Tax cut hopes lifted by borrowing data | Quiz sales slump
Market close: lower borrowing raises tax cut hopes
The government borrowed £119.1 billion between April and December, £5bn less than expected by the Office for Budget Responsibility, raising the chances of the chancellor cutting taxes in the budget on 6 March.
Despite the relatively benign borrowing figures, the FTSE 100 closed marginally down, by 2 points at 7,485.73.
Investors were looking ahead to decisions from the European Central Bank and US Federal Reserve.
Battered miners were among the biggest gainers after a pledge by Chinese authorities to help stabilise the country’s subdued stock market. It could be as much as 2 trillion yuan (£219 billion), Bloomberg reports. Rio Tinto increased 84p to £53.73 and Glencore, whose shares are down by a third over 12 months, added 6.5p to close at 404.5p.
Scottish fashion chain Quiz Clothing said group sales for December fell 11%, or £1.1m, year on year to £8.7m as a result of inflationary pressures on consumer demand.
Pricing pressures resulted in declines in traffic both in-store and online offsetting consistent year-on-year trends in key metrics such as conversion rates and average transaction values.
It said its banking facilities are due to expire in the summer.
However, the board of the Glasgow company said it remains confident in achieving current market expectations for the full year.
As announced as its interim results, the board is reviewing its strategic options and intends to report the findings from this review, led by chairman Peter Cowgill and supported by the company’s retained adviser Panmure Gordon, by the end of March.
Georgia Pettman at Panmure Gordon says: “As we enter the final phase of FY24, we consider it too soon to determine Quiz’s approach at a strategy level beyond Spring Summer 2024 as it hinges on the board’s review.
“We also note Quiz’s available bank facilities are set to expire in June 2024 and lenders have been supportive to date.
“We would therefore expect the findings from the strategic review in March 2024 to heavily factor into the process regarding the facility renewal. Until then we are encouraged to see Quiz has maintained its way through a difficult period.”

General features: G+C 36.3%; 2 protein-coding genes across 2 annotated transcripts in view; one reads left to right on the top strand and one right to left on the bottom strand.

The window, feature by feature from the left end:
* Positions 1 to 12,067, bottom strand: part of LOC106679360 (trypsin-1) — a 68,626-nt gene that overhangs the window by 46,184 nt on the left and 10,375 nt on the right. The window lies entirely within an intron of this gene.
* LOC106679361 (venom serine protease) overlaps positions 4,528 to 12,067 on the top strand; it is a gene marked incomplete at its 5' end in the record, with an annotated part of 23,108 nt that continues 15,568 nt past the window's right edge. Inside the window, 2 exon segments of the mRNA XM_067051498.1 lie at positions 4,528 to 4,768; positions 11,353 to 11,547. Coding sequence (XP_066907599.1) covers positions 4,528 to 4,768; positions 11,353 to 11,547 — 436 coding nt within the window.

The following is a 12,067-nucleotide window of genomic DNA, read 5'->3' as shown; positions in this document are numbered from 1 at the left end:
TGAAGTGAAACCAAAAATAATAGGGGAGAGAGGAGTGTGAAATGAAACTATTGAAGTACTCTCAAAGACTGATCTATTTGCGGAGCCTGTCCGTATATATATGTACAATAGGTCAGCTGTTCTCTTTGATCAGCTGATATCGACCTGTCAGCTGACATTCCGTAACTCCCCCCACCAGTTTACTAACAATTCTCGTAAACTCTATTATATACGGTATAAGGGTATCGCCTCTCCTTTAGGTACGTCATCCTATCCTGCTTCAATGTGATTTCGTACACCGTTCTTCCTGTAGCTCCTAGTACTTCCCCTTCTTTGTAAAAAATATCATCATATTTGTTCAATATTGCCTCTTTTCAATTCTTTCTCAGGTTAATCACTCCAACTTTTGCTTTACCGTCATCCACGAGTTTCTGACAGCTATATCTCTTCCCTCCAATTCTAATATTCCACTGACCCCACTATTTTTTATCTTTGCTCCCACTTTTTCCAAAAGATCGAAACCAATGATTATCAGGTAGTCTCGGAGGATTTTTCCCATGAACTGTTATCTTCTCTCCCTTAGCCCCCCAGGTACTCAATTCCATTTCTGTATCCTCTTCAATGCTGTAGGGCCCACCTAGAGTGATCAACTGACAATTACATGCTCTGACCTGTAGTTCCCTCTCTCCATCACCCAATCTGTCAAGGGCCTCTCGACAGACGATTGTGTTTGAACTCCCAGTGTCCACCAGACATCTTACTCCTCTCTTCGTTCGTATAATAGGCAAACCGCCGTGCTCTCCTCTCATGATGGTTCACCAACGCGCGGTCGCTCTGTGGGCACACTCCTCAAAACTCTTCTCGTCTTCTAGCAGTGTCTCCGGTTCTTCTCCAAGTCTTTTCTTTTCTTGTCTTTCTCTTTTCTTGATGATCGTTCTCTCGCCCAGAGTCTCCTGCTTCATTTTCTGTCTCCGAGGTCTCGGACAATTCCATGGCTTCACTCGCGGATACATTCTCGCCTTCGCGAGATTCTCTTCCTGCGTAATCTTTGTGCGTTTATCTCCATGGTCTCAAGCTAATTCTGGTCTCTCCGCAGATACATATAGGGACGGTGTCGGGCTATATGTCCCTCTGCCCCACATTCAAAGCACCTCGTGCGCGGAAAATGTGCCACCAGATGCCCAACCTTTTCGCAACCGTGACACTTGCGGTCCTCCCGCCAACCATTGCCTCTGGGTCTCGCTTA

Quiz shares were unchanged at 5.75p.
Associated British Foods – Primark
Budget fashion retailer Primark had strong sales in the approach to Christmas as cash-strapped shoppers focused on cut-price clothing amid persistently high inflation.
Parent group Associated British Foods said that Primark’s sales jumped 7.9% in the first quarter and the chain reached its highest ever market share in the 12 weeks to 10 December. Sales rose 2.1% in the key Christmas period.
AB Foods is now more confident in its full-year outlook for Primark, with the adjusted operating margin expected to exceed 10% this year.
It said it does not expect supply disruptions from attacks on commercial shipping in the Red Sea.
An exceptional charge of £38.1 million for building safety remedial works saw rental property firm Watkin Jones post a £2.9m adjusted loss for the year to the end of September from a profit of £48.8m in the previous year. The board has decided not to recommend a final dividend.
All current development schemes are on track, supported by continuing moderation in build cost inflation.
Alex Pease, chief executive, said “Significant cost inflation and volatility in real estate funding markets meant that FY23 represented a period of unprecedented challenge for the business. However, I am pleased that against this backdrop the group demonstrated resilience and agility, taking a number of important actions operationally.
“Whilst funding conditions remain difficult, the outlook is gradually improving and the strong asset performance in PBSA and BTR sectors gives me confidence in the longer-term market recovery and return to growth.
“In the near term, we remain focused on driving improvements to the productivity and efficiency of the business, as well as looking at opportunities to extract more value from our sector expertise and end-to-end capabilities.”
Construction group Henry Boot said it performed well over the past year against the backdrop of a slowing economy, and higher interest rates, generating robust sales within its property development and strategic land businesses.
Despite activity reducing in its three key markets of Industrial & Logistics, Residential and Urban Development, its focus on high quality land and development in prime locations has meant the business has performed resiliently.
Consequently, the group expects profit before tax for the year ended 31 December 2023 to be in line with current market consensus.
Pubs revenue at brewing group Marston’s for the 16-week period to 20 January were 8.8% higher on last year. Both drink sales and food sales have been strong.
Like-for-like sale were up 8.1%, reflecting strong trading over the festive period. For the key festive days (Christmas Eve, Christmas Day, Boxing Day, New Year’s Eve), like-for-like sales were up 9.6%.